Kevin Wilson is the author of the collection, Tunneling to the Center of the Earth (Ecco/Harper Perennial, 2009), which received an Alex Award from the American Library Association and the Shirley Jackson Award, and a novel, The Family Fang (Ecco, 2011). His fiction has appeared in Ploughshares, Tin House, One Story, Cincinnati Review, and elsewhere, and has appeared in four volumes of the New Stories from the South: The Years Best anthology as well as The PEN/O. Henry Prize Stories 2012. He has received fellowships from the MacDowell Colony, Yaddo, and the KHN Center for the Arts. He lives in Sewanee, Tennessee, with his wife, the poet Leigh Anne Couch, and his sons, Griff and Patch, where he is an Assistant Professor in the English Department at the University of the South.
Genres: Literary Fiction
Kevin Wilson recommends
The Wonder Bread Summer (2013)
Jessica Anya Blau
"A fearless writer, capable of anything and everything."
I Am Having So Much Fun Here Without You (2014)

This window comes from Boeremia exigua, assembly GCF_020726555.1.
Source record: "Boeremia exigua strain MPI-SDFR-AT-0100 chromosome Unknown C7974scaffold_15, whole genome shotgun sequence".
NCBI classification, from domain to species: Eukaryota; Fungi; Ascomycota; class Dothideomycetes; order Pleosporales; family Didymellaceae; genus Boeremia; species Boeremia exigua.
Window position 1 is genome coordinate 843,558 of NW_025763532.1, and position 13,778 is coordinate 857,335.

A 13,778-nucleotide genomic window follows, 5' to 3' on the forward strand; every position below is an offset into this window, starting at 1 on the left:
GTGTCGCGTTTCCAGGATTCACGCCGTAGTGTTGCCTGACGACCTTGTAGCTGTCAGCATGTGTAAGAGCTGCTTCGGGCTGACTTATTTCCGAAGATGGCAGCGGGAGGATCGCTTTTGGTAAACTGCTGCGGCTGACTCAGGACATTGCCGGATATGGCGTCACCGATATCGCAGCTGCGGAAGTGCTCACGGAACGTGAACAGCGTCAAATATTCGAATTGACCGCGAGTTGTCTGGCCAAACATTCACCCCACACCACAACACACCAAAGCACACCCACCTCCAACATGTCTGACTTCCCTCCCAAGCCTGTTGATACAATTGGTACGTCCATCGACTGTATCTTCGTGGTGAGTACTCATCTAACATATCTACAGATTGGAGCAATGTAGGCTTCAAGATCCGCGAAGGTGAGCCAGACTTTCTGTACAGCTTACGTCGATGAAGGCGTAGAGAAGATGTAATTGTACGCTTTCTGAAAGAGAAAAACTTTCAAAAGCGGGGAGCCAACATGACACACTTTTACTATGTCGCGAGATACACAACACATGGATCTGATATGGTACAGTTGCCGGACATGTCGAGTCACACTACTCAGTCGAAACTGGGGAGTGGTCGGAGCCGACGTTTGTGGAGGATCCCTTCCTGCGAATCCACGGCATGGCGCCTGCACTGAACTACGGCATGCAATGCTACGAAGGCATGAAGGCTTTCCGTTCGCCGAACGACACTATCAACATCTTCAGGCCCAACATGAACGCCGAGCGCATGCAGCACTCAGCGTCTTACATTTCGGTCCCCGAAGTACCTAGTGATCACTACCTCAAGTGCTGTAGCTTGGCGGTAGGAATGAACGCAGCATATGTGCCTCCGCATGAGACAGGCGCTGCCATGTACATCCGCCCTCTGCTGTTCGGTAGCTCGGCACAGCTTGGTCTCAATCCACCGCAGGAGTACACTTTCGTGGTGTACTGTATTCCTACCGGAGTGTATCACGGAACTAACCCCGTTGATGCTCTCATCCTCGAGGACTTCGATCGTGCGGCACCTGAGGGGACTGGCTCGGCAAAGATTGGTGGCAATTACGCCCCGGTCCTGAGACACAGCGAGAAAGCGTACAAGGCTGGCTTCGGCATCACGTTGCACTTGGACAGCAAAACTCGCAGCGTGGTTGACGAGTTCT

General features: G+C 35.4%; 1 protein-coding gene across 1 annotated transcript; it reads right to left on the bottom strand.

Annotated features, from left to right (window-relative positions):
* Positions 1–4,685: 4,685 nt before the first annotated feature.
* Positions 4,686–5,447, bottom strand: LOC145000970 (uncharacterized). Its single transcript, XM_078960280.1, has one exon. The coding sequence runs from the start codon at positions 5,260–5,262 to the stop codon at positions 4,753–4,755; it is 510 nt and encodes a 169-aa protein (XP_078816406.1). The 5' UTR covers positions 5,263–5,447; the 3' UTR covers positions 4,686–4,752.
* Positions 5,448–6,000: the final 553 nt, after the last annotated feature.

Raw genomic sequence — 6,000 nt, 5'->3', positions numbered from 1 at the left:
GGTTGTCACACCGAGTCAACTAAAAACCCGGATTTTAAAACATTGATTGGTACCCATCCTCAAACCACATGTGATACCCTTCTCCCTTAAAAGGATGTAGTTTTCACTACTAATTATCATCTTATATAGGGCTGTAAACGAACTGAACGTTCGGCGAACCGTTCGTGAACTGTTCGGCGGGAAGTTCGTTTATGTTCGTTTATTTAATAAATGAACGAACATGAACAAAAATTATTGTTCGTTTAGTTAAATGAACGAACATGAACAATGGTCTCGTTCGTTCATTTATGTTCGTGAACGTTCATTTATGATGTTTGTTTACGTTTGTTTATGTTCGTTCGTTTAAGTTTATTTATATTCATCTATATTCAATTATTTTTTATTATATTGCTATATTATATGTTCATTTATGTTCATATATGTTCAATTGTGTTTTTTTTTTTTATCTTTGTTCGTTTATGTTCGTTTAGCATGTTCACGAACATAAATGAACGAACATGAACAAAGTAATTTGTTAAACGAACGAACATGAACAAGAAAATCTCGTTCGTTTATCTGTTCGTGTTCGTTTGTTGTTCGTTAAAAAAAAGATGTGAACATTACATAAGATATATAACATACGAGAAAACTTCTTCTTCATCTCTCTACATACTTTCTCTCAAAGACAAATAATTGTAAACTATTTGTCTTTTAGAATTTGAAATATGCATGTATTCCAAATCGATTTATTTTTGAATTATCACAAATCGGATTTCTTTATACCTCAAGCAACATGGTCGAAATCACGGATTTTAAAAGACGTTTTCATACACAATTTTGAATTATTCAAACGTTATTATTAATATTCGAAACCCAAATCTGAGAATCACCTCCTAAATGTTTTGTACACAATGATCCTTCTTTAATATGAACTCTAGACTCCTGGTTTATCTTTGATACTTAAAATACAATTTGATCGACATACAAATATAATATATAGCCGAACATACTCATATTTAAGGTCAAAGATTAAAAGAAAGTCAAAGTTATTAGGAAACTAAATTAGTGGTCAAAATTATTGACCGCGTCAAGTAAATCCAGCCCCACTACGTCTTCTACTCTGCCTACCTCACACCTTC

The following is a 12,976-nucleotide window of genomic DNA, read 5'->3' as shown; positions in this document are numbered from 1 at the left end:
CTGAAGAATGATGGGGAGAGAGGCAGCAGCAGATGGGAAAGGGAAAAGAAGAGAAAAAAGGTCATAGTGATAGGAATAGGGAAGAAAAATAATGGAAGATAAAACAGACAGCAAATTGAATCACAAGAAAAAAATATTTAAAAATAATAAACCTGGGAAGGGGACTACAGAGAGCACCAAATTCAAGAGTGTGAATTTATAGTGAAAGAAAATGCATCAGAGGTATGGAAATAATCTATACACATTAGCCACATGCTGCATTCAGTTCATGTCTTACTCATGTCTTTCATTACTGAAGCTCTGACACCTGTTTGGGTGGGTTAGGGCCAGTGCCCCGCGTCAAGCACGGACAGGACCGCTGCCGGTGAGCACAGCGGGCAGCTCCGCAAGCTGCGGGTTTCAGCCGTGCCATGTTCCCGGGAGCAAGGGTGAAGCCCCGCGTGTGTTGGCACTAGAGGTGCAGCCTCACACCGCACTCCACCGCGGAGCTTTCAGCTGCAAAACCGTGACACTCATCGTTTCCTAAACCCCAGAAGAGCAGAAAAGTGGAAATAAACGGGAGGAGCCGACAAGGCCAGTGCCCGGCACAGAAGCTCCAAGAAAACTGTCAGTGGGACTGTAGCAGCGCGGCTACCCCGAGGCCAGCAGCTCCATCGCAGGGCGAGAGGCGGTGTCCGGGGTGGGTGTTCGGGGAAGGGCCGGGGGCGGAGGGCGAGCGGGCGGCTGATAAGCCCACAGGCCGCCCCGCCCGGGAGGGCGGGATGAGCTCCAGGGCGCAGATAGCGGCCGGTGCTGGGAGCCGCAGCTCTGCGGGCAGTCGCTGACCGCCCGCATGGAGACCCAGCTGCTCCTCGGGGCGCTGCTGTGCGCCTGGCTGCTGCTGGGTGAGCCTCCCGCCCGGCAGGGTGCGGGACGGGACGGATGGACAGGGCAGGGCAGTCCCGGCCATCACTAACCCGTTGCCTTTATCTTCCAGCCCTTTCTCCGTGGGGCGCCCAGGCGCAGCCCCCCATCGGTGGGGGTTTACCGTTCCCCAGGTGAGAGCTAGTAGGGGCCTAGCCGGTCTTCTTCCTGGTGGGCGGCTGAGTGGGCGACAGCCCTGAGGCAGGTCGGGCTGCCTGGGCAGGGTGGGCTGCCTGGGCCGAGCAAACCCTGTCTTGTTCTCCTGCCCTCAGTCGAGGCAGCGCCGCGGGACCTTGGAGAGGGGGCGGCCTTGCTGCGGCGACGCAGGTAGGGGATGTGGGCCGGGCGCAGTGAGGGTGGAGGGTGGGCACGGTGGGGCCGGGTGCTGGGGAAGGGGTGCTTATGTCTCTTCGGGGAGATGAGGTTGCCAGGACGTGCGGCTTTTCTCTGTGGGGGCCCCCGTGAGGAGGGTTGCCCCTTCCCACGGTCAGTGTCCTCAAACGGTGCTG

"A moving, complicated, big-hearted novel."
Our Short History (2017)
"Our Short History is a novel that will reverberate in your heart long after you finish it."
Rabbit Cake (2017)
"Annie Hartnett's Rabbit Cake is fantastically original...With this novel, she's become one of my favorite writers."
"Sycamore is an amazing showcase for Bryn Chancellor's great talent, the way she allows each of the various characters to shine on their own, but connects them with such subtlety that their light forms a constellation that maps out the grief, the regrets, and the strength of an entire community. This is a powerful debut novel, one without flaw, and it will slay you."
The Ready-Made Thief (2017)
"Augustus Rose shows that he has one of the steadiest hands in fiction Rose has crafted something memorable, crackling with energy, a truly wonderful tale."
What You Don't Know About Charlie Outlaw (2018)
"In What You Don't Know About Charlie Outlaw, Leah Stewart displays such an amazing range as a writer, balancing intensity and suspense alongside deep introspection and then shifting to reveal such precise comic timing. She has a keen eye for the details that most of us would miss, presenting a clear vision of the absurdity of fame and the characters who struggle to live with and without it. And holding it all together is Stewart's unique understanding of what it is to be human, which always gives way to something perfect and true."
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